Chocolate Toffee Cheesecake

Well, I finally had an opportunity to make a cheesecake again this weekend.  In these days of eating healthier and watching the sweets, it seem like my opportunities for baking goodies (including my favorites, cheesecake) are getting scarcer.  But, Cari’s birthday is this week and we hosted a small dinner for her on Monday night…her requested dessert: cheesecake.

I love trying new cheesecake recipes, so I sat down with my cookbooks on Saturday and started pouring through the pages. Parameters: not fruity, Cari loves coffee and chocolate, at least 3 packages of cream cheese (more is better).  Two recipes caught my eye – Chocolate Raspberry Cheesecake (Taste of Home 2011) and Coffee Toffee Cheesecake (Taste of Home 2011).  Bad part about the first one – raspberries=some fruitiness; bad part about the second one – chocolate/coffee filling=too much chocolate (yes, I said “too much chocolate”).  Final solution = combine the two!

Chocolate Toffee Cheesecake

The final end product was delicious, and very rich!  Be sure to have some milk or coffee on hand to pair with the cheesecake.  There are several ways to make this cheesecake lighter too:  use Neufchatel Cheese instead of cream cheese for fewer calories, use a sugar substitute, and/or use light sour cream (I used two packages of Neufchatel Cheese and two packages of regular cream cheese).  Combined recipe is on the Recipes page – enjoy!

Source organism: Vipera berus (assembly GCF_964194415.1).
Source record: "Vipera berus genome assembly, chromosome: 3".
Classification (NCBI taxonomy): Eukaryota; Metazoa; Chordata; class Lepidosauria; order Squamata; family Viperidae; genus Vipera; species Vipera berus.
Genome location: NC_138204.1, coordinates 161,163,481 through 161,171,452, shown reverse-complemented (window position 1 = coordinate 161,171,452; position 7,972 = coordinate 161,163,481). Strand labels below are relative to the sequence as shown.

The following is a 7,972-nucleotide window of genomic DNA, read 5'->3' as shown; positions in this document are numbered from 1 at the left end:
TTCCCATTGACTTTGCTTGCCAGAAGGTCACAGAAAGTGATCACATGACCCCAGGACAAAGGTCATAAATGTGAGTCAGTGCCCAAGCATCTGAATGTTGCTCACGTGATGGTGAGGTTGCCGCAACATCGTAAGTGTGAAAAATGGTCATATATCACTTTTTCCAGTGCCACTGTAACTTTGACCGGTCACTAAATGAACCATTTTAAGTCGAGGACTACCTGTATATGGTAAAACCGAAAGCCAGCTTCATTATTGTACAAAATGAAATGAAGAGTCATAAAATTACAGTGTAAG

April Snow Showers & Easter Candy

 

As I sit and watch the snow fall, AGAIN, its hard to believe that Easter is just a couple of weeks away.  The stores are now filled with pastel yellow, blue and pink eggs, chicks, bunnies and bonnets.  The candy aisles offer huge chocolate bunnies, multiple color options of Peeps (even some with chocolate coated bottoms) and a thousand choices of jelly beans and malted “eggs” (my personal favorite).  I can refrain from the Christmas candy, Halloween candy and even Valentine’s Day chocolates.  But there’s something about Easter candy that I find simply irresistible.

Perhaps it’s the promise of spring and warmer weather; or maybe its because these were some of the first recipes I learned to make with my aunt, my mom and grandmothers.  Chocolate-covered peanut butter eggs were one of the very first things I tried my hand at in Home Ec 4-H Club at the ripe age of 8 years old.   I couldn’t wait to get home and make them for my family.